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dc.contributor.advisorHupy, Joseph P.
dc.contributor.authorBerg, Justin
dc.descriptionColor poster with text, images, and charts (Spring 2009)en
dc.description.abstractThis work concentrates on anthropogenic landscape disturbance by investigating the relationship between a small logging trail easement established in 1986 and a subsequent concentrated area of frequent tree fall occurrences thereafter; this areas is now referred to by the landowners as the "dead zone." Results from this study permitted the identification of tree felling as a result of two factors: wind and soil. The techniques employed in the quantitative modeling provide a better understanding of significant geological/geographical features from a physical and anthropogenic perspective. Of equal importance, the results from this study established a systematic and quantitative tool kit to identify tree fell behavior that can be used in a wide variety of other important terrestrial environments.en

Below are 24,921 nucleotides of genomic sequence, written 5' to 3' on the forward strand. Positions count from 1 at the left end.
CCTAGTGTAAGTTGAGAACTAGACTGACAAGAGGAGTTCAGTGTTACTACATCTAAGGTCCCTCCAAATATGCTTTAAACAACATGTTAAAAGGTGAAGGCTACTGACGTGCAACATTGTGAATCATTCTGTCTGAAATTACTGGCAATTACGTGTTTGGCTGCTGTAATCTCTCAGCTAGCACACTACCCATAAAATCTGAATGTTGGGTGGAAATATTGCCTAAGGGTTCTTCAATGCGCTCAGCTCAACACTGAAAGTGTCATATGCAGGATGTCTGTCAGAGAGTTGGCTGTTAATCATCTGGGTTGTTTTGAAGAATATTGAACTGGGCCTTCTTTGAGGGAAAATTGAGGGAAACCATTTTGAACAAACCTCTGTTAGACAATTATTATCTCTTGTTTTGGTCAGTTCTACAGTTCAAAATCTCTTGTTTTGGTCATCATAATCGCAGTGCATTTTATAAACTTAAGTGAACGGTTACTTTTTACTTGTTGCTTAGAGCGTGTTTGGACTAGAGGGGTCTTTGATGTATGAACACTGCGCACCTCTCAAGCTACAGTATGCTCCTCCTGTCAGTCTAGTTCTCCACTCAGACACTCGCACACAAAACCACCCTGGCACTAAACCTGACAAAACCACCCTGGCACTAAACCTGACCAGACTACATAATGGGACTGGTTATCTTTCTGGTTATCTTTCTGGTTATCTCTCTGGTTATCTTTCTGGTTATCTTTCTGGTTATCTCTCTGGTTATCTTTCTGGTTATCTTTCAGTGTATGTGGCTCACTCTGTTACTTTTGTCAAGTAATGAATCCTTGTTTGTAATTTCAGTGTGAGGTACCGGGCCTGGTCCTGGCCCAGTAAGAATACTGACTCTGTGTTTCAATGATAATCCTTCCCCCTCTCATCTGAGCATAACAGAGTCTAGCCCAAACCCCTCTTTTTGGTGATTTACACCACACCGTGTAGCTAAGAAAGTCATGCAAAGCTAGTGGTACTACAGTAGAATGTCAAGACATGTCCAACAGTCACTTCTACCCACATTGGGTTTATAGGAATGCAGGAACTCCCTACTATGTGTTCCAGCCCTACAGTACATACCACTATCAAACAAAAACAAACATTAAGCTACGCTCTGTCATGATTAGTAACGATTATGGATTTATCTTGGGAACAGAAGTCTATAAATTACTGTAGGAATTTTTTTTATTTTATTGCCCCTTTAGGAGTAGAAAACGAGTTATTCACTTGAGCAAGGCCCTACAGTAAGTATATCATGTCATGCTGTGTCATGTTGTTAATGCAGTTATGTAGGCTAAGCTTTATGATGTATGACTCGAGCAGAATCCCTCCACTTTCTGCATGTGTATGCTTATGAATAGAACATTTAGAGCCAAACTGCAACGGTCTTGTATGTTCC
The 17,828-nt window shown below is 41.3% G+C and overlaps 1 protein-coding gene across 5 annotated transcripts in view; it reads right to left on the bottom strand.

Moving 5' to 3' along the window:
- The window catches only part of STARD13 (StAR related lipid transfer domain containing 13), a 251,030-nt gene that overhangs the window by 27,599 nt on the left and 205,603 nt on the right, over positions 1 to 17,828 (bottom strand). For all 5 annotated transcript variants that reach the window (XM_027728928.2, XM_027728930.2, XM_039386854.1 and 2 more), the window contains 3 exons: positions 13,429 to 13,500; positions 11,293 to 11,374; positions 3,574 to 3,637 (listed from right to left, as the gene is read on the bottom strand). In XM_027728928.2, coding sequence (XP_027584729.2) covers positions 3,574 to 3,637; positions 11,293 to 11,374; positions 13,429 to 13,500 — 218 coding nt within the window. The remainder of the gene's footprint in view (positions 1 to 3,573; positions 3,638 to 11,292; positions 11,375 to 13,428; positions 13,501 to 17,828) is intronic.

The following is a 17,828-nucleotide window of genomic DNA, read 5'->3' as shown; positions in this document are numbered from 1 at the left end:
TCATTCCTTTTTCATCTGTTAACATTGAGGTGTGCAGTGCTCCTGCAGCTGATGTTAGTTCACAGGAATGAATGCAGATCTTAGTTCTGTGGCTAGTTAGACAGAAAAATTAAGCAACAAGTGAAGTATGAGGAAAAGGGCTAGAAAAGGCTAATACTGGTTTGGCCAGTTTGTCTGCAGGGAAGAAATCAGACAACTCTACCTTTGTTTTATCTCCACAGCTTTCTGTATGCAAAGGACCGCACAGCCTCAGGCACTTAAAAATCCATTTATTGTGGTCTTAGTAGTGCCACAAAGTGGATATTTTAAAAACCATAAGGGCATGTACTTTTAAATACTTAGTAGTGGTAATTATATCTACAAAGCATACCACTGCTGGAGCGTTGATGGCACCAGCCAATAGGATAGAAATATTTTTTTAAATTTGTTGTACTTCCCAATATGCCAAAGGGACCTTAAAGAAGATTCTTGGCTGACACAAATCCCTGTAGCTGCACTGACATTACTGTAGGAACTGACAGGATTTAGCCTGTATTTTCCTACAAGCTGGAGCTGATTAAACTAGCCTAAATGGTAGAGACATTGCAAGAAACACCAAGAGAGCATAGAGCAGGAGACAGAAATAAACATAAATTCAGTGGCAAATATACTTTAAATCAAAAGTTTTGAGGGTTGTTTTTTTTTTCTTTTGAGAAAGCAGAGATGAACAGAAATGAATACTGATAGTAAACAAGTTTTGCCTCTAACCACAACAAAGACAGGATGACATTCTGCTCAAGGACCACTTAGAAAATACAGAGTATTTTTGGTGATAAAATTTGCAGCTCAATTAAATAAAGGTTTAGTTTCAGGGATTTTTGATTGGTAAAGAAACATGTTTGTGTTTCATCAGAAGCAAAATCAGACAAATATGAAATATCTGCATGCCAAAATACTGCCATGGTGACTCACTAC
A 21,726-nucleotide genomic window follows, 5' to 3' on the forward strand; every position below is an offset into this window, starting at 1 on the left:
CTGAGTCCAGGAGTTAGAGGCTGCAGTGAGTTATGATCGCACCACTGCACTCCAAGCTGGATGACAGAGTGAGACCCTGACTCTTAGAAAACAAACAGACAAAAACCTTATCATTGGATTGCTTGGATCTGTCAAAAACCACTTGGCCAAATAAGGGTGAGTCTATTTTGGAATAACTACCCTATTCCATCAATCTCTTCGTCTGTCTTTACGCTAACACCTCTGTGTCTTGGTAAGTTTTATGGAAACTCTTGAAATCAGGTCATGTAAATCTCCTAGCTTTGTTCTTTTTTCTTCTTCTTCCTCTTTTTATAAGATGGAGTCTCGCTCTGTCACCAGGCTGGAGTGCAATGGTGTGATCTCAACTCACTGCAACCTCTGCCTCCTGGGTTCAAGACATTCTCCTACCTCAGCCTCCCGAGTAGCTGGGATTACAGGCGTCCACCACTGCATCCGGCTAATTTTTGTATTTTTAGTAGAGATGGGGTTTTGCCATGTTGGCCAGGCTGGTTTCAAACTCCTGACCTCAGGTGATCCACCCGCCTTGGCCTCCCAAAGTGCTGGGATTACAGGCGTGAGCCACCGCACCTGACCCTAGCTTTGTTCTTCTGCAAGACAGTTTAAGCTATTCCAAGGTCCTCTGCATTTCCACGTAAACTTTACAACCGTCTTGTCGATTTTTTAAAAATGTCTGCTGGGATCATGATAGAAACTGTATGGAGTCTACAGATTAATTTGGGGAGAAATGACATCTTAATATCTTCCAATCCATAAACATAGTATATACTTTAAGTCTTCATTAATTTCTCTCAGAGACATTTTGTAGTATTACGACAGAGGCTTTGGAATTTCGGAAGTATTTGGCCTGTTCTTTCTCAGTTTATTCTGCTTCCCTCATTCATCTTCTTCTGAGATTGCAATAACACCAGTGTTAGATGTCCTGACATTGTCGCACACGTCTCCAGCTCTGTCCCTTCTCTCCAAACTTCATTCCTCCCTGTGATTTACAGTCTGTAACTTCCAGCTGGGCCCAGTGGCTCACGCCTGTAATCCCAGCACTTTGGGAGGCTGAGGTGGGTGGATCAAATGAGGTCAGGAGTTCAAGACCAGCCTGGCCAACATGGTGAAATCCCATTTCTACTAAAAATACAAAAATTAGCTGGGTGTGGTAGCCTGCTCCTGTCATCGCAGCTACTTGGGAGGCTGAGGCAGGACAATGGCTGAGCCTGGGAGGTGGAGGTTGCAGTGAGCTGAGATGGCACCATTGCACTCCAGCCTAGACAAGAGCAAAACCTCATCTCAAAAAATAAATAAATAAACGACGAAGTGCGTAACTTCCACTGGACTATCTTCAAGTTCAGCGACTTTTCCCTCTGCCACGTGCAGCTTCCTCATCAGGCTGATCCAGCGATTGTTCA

dc.description.sponsorshipUniversity of Wisconsin--Eau Claire Office of Research and Sponsored Programs.en
dc.relation.ispartofseriesUSGZE AS589en
dc.subjectNature--Effect of human beings onen
dc.subjectForests and forestry--Effect of human beings onen
dc.subjectTree fellingen
dc.titleLinking Anthropogenic Influence to Landscape Disturbance Patterns.en

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  • Student Research Day
    Posters of collaborative student/faculty research presented at Student Research Day

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